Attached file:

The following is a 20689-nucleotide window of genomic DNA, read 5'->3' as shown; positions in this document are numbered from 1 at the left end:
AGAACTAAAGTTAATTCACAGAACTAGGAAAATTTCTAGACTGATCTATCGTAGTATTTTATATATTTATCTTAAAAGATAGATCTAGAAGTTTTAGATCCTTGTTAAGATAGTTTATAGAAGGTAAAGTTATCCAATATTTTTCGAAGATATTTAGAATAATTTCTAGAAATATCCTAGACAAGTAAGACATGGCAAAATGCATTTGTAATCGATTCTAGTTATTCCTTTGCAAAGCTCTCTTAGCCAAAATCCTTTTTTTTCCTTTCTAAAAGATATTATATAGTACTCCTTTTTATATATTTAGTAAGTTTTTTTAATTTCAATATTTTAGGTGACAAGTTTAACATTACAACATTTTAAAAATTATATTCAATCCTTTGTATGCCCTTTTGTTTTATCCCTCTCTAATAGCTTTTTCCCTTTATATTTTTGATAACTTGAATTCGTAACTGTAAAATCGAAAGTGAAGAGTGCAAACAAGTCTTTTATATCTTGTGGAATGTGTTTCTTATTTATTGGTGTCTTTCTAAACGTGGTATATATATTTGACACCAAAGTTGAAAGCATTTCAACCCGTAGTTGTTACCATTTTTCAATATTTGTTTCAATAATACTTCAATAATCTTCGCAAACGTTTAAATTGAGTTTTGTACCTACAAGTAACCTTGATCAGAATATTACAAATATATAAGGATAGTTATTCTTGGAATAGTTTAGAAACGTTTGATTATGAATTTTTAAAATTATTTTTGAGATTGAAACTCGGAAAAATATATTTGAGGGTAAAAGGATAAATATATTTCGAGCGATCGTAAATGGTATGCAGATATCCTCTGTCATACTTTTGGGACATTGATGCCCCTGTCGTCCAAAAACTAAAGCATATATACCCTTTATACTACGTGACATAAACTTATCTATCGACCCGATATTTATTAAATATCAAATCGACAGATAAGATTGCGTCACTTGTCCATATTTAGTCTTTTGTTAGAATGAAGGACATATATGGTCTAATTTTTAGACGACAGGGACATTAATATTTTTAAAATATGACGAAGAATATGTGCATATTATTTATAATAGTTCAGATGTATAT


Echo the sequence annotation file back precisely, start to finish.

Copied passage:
The following is a 20689-nucleotide window of genomic DNA, read 5'->3' as shown; positions in this document are numbered from 1 at the left end:
AGAACTAAAGTTAATTCACAGAACTAGGAAAATTTCTAGACTGATCTATCGTAGTATTTTATATATTTATCTTAAAAGATAGATCTAGAAGTTTTAGATCCTTGTTAAGATAGTTTATAGAAGGTAAAGTTATCCAATATTTTTCGAAGATATTTAGAATAATTTCTAGAAATATCCTAGACAAGTAAGACATGGCAAAATGCATTTGTAATCGATTCTAGTTATTCCTTTGCAAAGCTCTCTTAGCCAAAATCCTTTTTTTTCCTTTCTAAAAGATATTATATAGTACTCCTTTTTATATATTTAGTAAGTTTTTTTAATTTCAATATTTTAGGTGACAAGTTTAACATTACAACATTTTAAAAATTATATTCAATCCTTTGTATGCCCTTTTGTTTTATCCCTCTCTAATAGCTTTTTCCCTTTATATTTTTGATAACTTGAATTCGTAACTGTAAAATCGAAAGTGAAGAGTGCAAACAAGTCTTTTATATCTTGTGGAATGTGTTTCTTATTTATTGGTGTCTTTCTAAACGTGGTATATATATTTGACACCAAAGTTGAAAGCATTTCAACCCGTAGTTGTTACCATTTTTCAATATTTGTTTCAATAATACTTCAATAATCTTCGCAAACGTTTAAATTGAGTTTTGTACCTACAAGTAACCTTGATCAGAATATTACAAATATATAAGGATAGTTATTCTTGGAATAGTTTAGAAACGTTTGATTATGAATTTTTAAAATTATTTTTGAGATTGAAACTCGGAAAAATATATTTGAGGGTAAAAGGATAAATATATTTCGAGCGATCGTAAATGGTATGCAGATATCCTCTGTCATACTTTTGGGACATTGATGCCCCTGTCGTCCAAAAACTAAAGCATATATACCCTTTATACTACGTGACATAAACTTATCTATCGACCCGATATTTATTAAATATCAAATCGACAGATAAGATTGCGTCACTTGTCCATATTTAGTCTTTTGTTAGAATGAAGGACATATATGGTCTAATTTTTAGACGACAGGGACATTAATATTTTTAAAATATGACGAAGAATATGTGCATATTATTTATAATAGTTCAGATGTATAT